Preferably, the barrier layer is made of silica or a dielectric or insulating layer, in which the carriers are few, bound and not free, and unlike erbium in silicon, the erbium ions are less subjected to room- or high-temperature related de-excitation due to presence of the barrier layer.

In a second aspect, the invention comprises a method of preparing a luminescent system comprising the steps of heating silicon oxide (SiO) powder to provide silicon vapors, precipitating the silicon vapors to form silicon structures having a surface layer of silica, heating erbium metal to provide erbium vapors and precipitating the erbium vapors to form an erbium oxide layer on the silica surface of the silicon structures, the layer of silica being a barrier between the silicon structure and the erbium oxide layer, the barrier allowing energy from the silicon structure to transfer to the erbium oxide layer to excite the erbium oxide into photo-luminescent emission, and the barrier restricting energy transfer from the erbium oxide layer to the silicon structure.

BRIEF DESCRIPTION OF THE DRAWINGS

Aspects of the invention will now be described in a non-limitative manner with references to the following figures, in which like numerals refer to like parts, in which

FIG. 1 a illustrates a first example of the invention in the form of a silicon nanowire;

FIG. 1 b is a model of asymmetric energy transfer in the example of FIG. 1 a;

FIGS. 2 a and 2 b illustrate one example of how silicon nanowires of the example of FIG. 1 a are made;

FIG. 3 a is a Scanning Electron Microscope (SEM) image of the example of FIG. 1 a;

FIG. 3 b is a High-Resolution Transmission Electron Microscopic (HRTEM) image of the example of FIG. 1 a;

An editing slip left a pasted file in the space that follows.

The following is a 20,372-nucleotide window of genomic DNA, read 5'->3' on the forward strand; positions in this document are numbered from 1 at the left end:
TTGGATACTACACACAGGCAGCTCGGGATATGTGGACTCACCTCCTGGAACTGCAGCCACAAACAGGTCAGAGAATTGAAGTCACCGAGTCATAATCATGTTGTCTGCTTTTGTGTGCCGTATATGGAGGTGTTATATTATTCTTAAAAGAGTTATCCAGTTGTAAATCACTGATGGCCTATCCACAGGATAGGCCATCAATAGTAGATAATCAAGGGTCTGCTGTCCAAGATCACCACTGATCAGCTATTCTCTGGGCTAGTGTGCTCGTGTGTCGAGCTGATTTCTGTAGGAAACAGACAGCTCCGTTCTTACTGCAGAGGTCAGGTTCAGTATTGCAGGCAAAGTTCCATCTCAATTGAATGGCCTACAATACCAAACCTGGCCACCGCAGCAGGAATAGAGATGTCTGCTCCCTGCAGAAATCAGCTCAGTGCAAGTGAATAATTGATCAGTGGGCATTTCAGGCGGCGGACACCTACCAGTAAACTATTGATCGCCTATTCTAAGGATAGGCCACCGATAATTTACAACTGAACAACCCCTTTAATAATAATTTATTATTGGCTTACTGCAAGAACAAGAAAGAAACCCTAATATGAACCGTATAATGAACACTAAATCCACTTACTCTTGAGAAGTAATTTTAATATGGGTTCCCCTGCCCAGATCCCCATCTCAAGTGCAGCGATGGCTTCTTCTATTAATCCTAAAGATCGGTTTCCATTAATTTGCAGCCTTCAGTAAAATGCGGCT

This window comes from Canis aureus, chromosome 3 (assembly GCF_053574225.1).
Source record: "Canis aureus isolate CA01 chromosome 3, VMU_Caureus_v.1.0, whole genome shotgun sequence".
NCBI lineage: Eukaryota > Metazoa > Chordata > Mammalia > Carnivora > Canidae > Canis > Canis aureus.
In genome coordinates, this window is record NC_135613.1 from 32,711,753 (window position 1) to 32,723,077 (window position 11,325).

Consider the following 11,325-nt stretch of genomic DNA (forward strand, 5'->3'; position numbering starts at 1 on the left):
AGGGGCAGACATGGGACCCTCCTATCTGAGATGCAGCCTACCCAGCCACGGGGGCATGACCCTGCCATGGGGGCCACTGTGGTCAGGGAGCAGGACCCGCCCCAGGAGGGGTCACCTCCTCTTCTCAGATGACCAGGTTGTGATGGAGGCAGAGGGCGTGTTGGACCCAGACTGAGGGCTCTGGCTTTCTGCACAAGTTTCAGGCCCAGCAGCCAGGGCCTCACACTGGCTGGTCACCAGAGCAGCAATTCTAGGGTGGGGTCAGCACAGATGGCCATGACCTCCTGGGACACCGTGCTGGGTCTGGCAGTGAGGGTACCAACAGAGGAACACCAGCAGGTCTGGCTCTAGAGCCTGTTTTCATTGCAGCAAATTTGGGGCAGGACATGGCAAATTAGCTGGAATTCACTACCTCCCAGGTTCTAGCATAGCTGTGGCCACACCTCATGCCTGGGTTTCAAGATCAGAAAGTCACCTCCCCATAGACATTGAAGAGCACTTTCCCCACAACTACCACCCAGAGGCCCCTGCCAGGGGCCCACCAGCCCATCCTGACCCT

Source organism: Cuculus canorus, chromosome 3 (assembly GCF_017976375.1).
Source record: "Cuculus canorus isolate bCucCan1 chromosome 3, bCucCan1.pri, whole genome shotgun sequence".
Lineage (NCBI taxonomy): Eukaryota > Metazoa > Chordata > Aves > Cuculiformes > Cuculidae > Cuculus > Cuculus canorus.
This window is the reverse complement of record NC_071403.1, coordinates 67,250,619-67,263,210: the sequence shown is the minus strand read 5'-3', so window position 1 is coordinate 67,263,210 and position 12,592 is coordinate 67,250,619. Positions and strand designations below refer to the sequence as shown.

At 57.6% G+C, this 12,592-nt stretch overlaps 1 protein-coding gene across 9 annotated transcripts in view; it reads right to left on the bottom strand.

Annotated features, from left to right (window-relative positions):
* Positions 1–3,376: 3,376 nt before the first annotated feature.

FIG. 4 a is another SEM image of the example of FIG. 1 a;

FIG. 4 b is a HRTEM image of an edge of the example of FIG. 1 a;

FIG. 4 c shows erbium mapping in the sample of FIG. 4 b;

FIG. 4 d shows silicon mapping in the sample of FIG. 4 b;

FIG. 4 e shows oxygen mapping in the sample of FIG. 4 b;

FIG. 4 f is another illustration of the example of FIG. 1 a;

FIG. 5 shows the photo-luminescence spectrum of the example of FIG. 1 a at room temperature and at 1000 mW excitation power;

FIG. 6 shows photo-luminescence intensity as a function of excitation power at 11.30K and 2910K, of the example of FIG. 1 a;

FIG. 7( a) shows the photo-luminescence spectrum of the first example of FIG. 1 a;

FIG. 7( b) shows the photo-luminescence spectrum of a second example of the invention;

FIG. 7( c) shows the photo-luminescence spectrum of a third example of the invention;

FIG. 8( a) shows another TEM image of the example of FIG. 1 a; and

FIG. 8( b) is a higher magnification of the TEM image of FIG. 8( a).

DETAILED DESCRIPTION OF THE INVENTION